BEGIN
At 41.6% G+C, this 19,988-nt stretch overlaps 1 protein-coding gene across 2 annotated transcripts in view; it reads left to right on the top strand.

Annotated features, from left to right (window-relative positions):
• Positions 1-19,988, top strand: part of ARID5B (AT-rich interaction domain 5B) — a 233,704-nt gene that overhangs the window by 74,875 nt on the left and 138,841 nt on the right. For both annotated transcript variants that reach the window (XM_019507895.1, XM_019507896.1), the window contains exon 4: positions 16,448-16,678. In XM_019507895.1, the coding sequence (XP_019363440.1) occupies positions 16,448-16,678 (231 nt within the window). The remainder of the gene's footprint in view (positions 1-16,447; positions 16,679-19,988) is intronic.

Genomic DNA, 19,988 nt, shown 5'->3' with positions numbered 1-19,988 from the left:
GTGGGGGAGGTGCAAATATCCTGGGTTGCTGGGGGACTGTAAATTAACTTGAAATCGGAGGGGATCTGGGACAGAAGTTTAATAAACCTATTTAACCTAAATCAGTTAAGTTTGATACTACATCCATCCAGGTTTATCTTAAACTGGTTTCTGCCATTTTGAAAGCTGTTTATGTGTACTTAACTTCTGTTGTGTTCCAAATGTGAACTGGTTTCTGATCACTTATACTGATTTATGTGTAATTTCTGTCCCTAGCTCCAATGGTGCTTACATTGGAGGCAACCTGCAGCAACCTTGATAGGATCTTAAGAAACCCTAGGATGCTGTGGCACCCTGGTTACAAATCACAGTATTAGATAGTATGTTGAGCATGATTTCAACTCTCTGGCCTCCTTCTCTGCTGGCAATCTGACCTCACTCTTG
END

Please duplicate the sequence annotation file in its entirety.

At 41.6% G+C, this 19,988-nt stretch overlaps 1 protein-coding gene across 2 annotated transcripts in view; it reads left to right on the top strand.

Annotated features, from left to right (window-relative positions):
• Positions 1-19,988, top strand: part of ARID5B (AT-rich interaction domain 5B) — a 233,704-nt gene that overhangs the window by 74,875 nt on the left and 138,841 nt on the right. For both annotated transcript variants that reach the window (XM_019507895.1, XM_019507896.1), the window contains exon 4: positions 16,448-16,678. In XM_019507895.1, the coding sequence (XP_019363440.1) occupies positions 16,448-16,678 (231 nt within the window). The remainder of the gene's footprint in view (positions 1-16,447; positions 16,679-19,988) is intronic.

Genomic DNA, 19,988 nt, shown 5'->3' with positions numbered 1-19,988 from the left:
GTGGGGGAGGTGCAAATATCCTGGGTTGCTGGGGGACTGTAAATTAACTTGAAATCGGAGGGGATCTGGGACAGAAGTTTAATAAACCTATTTAACCTAAATCAGTTAAGTTTGATACTACATCCATCCAGGTTTATCTTAAACTGGTTTCTGCCATTTTGAAAGCTGTTTATGTGTACTTAACTTCTGTTGTGTTCCAAATGTGAACTGGTTTCTGATCACTTATACTGATTTATGTGTAATTTCTGTCCCTAGCTCCAATGGTGCTTACATTGGAGGCAACCTGCAGCAACCTTGATAGGATCTTAAGAAACCCTAGGATGCTGTGGCACCCTGGTTACAAATCACAGTATTAGATAGTATGTTGAGCATGATTTCAACTCTCTGGCCTCCTTCTCTGCTGGCAATCTGACCTCACTCTTG